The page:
I totally believe music is universal, and I think that … with the technology we have now, you can discover anything. ... I think people today aren't taking advantage of that the way they used to, where you went and discovered that kind of thing when you went to a record store, heard a song on the radio. … I love to discover new artists and talent and music and genres. I feel that no matter where you are in the world, a hit record just gives you a feeling … [it] makes you all feel the same way, there's no animosity, there's no nothing, and this emotion that this music, that this songwriter gave all these people that are dancing, they all feel the same thing. When you have a song like that transcends those lines, it's a hit, that's why it's universal. You don't even have to understand the language to understand that emotion.
How important is family support as you've built your career? And how important is it to remember where you came from?
Family support is everything. My wife has supported me with this, through thick and thin. When I was first coming out, [I had] problems with my dad. He didn't understand it at times, which was weird because he was in a musical group and he came from a musical background. Whether it was because he didn't like the music that I liked, people that I was associated with, [that it was] hip-hop, and the real early stages of that. But that support … it worked both ways, because not having support … proved that I could do it and nobody was going to stop me. And having the support now and especially with children ... without that, it would be pretty miserable. And that's also what helps keep you grounded and knowing where you came from, because when you're out here by yourself, it's very lonely, there's no one to talk to. But when I leave, [my wife] has her two brothers, and her parents, and her in-laws to help her when I'm gone, and we have a very big support system in our family, and it's very important.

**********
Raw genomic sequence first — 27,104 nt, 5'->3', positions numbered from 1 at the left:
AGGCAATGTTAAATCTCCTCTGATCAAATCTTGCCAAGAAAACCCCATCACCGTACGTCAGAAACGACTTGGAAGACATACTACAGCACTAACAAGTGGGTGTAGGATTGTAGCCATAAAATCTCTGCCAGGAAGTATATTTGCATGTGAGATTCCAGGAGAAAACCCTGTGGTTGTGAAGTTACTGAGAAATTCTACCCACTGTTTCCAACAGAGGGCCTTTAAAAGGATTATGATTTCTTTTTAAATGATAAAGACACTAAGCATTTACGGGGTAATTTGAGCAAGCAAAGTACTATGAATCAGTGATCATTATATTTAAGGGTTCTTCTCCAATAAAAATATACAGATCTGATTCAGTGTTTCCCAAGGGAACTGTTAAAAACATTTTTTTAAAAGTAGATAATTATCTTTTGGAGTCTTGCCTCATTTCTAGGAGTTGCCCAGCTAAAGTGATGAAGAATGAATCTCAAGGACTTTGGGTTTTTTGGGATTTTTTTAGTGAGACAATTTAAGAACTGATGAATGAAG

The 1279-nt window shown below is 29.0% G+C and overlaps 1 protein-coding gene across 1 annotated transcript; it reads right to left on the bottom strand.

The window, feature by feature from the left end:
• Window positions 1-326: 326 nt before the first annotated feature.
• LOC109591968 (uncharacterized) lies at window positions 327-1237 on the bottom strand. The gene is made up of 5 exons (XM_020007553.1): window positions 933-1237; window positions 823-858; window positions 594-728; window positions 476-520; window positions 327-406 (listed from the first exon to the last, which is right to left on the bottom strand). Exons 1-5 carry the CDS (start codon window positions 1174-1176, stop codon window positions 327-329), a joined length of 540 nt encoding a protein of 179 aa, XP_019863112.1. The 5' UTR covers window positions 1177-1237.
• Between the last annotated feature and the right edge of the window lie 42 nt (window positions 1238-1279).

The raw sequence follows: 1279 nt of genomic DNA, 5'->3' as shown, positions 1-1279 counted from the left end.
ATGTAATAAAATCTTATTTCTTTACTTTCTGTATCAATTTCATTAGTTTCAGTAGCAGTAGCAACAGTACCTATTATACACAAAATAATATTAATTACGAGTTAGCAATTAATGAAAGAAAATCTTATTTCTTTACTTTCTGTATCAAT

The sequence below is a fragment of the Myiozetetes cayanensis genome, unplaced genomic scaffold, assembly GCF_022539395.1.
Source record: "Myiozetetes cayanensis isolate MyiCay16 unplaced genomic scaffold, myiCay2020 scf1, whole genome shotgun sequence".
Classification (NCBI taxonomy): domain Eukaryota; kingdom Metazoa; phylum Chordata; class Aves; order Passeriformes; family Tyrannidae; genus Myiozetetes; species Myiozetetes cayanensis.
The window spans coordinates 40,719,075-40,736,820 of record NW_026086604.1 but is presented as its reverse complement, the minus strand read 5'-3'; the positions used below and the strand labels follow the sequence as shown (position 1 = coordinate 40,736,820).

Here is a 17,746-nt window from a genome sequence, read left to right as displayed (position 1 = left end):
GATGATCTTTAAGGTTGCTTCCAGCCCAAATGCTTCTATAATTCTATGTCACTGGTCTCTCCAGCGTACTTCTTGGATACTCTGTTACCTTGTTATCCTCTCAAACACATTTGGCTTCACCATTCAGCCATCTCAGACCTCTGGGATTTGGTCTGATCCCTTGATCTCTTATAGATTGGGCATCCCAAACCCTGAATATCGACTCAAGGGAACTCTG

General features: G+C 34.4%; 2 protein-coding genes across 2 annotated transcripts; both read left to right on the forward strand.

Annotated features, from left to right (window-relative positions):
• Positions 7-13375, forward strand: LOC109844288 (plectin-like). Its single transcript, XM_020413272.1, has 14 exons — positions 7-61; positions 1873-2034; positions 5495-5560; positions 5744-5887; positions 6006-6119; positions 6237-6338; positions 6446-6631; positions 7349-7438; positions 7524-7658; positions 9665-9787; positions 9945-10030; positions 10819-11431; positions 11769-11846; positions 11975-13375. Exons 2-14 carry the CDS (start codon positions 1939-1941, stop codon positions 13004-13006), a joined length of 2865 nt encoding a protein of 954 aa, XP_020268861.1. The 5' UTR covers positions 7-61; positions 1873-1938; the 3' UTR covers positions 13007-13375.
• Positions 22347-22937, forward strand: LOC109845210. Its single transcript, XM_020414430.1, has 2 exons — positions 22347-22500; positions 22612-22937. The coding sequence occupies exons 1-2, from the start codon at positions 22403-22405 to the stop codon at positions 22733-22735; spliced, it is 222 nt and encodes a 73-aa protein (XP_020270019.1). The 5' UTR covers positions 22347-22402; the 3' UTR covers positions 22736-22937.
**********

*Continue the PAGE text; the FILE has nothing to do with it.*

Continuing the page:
What advice would you give to someone who might be wondering if their kid is good enough to be involved in music, acting, sports, etc.?
My nephew Antonio from my wife's side of the family, he was — from a very young age, 5, 6 — he was an incredible artist, drawing-wise, and we just let him hone it, hone it, hone it, and it came to the point where [we had to] get him that training. It all depends on how much work the child puts into it, you can't force it on them. It's heart, you can't teach heart. You can have all the talent in the world, but if you don't have the drive and the heart ... It's a tough thing to push on a child, but you can kind of see it. Antonio just draws every day, … he doesn't want to be in the house playing Minecraft. … My son Scott, he's very into movies and production, and all the creative stuff like that, and I'm watching him now. "Dad, did you see the way this thing was shot?" He's 11, he likes the cinematography, so there's definitely something there that I want to push him in that direction. So when you start to engage with the child and you see where their interests are, you have to be able to pay attention. … Some of these kids have 50 directions they want to go. My middle son (Frank) wanted to play the drums, and he wanted to do this, and he wanted to do that. It becomes very expensive, too, after a while, because you get him the drum set and he plays it for five seconds, but you have to try. You have to try everything because you don't know where that click is, you have to watch for it. And when it comes, just pounce on it. For me, it was the same thing. I was just drawn to music and DJing, and when I saw this kid DJ in the park for the first time, and the control of making people dance, it was just like, I had it at 11 years old — I said this is what I want to do forever.
Both A Plus and Project Dad are brought to you by Chicken Soup for the Soul.